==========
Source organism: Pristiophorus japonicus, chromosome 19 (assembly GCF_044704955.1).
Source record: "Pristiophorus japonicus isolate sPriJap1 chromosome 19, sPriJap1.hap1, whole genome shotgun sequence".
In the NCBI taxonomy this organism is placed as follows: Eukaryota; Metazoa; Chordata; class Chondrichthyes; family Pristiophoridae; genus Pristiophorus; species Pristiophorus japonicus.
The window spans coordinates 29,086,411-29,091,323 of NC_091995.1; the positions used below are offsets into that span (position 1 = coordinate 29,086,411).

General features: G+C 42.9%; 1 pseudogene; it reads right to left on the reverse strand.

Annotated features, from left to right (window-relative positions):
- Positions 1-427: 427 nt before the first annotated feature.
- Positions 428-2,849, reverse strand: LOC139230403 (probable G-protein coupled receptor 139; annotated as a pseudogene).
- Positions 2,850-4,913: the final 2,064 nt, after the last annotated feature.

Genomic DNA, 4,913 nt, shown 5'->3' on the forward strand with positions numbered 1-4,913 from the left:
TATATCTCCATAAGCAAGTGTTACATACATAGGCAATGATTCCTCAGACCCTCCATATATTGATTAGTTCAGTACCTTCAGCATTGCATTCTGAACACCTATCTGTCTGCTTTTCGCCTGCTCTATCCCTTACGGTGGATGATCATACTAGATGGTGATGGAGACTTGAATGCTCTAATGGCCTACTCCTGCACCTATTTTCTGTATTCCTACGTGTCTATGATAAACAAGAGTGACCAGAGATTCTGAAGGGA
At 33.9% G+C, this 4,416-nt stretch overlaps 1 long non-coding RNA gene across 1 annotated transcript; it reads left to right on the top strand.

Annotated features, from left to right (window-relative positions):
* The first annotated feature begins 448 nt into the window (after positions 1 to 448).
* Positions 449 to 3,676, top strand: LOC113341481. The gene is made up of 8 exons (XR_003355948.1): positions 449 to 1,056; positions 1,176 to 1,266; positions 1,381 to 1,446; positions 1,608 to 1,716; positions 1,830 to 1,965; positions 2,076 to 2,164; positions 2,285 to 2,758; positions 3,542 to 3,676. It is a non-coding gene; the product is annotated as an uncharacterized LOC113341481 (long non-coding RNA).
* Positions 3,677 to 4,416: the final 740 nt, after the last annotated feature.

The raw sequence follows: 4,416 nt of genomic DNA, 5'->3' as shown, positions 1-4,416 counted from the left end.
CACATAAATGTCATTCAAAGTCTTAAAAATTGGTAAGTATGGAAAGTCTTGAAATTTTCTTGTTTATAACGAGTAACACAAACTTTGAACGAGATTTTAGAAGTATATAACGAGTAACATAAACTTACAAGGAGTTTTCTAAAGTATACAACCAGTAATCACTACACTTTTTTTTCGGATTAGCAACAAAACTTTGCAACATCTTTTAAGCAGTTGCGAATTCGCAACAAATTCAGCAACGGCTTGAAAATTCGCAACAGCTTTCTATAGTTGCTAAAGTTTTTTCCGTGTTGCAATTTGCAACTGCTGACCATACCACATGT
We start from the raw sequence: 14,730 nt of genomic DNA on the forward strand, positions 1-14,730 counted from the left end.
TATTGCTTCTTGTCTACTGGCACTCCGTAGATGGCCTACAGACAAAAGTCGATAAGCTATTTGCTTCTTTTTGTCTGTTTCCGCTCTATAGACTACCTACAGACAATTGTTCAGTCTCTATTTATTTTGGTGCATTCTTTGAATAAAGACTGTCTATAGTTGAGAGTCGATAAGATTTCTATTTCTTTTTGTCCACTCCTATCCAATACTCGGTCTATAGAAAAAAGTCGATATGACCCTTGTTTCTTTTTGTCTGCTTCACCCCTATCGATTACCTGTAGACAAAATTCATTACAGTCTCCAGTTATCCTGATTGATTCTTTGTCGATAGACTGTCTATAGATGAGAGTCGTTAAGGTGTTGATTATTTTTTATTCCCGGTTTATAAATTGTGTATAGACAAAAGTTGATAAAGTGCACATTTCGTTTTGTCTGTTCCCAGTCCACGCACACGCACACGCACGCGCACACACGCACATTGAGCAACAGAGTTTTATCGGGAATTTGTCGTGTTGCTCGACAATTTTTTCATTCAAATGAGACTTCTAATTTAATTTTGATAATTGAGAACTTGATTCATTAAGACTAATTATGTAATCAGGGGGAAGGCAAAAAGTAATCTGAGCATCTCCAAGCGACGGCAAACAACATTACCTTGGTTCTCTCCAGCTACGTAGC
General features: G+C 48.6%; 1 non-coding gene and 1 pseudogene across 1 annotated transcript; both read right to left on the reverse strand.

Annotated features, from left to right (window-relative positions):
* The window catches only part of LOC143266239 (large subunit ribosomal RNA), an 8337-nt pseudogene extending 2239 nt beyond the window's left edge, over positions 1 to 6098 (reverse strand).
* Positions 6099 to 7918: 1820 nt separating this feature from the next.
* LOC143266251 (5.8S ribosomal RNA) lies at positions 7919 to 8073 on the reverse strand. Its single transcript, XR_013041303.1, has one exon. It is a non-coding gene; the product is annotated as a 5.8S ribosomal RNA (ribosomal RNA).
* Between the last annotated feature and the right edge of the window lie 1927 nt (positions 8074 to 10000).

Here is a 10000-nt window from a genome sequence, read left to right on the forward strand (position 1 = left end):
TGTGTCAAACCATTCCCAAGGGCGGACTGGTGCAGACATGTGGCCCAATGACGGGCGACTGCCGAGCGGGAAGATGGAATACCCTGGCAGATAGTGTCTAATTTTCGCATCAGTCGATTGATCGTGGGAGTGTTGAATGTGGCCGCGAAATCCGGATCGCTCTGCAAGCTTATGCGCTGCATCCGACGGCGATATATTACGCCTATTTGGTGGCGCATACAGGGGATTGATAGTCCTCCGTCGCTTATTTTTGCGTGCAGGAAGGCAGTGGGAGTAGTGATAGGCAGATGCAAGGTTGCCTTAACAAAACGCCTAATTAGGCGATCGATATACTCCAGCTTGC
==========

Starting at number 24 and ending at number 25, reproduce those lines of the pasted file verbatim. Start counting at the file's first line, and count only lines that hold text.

* Positions 6099 to 7918: 1820 nt separating this feature from the next.
* LOC143266251 (5.8S ribosomal RNA) lies at positions 7919 to 8073 on the reverse strand. Its single transcript, XR_013041303.1, has one exon. It is a non-coding gene; the product is annotated as a 5.8S ribosomal RNA (ribosomal RNA).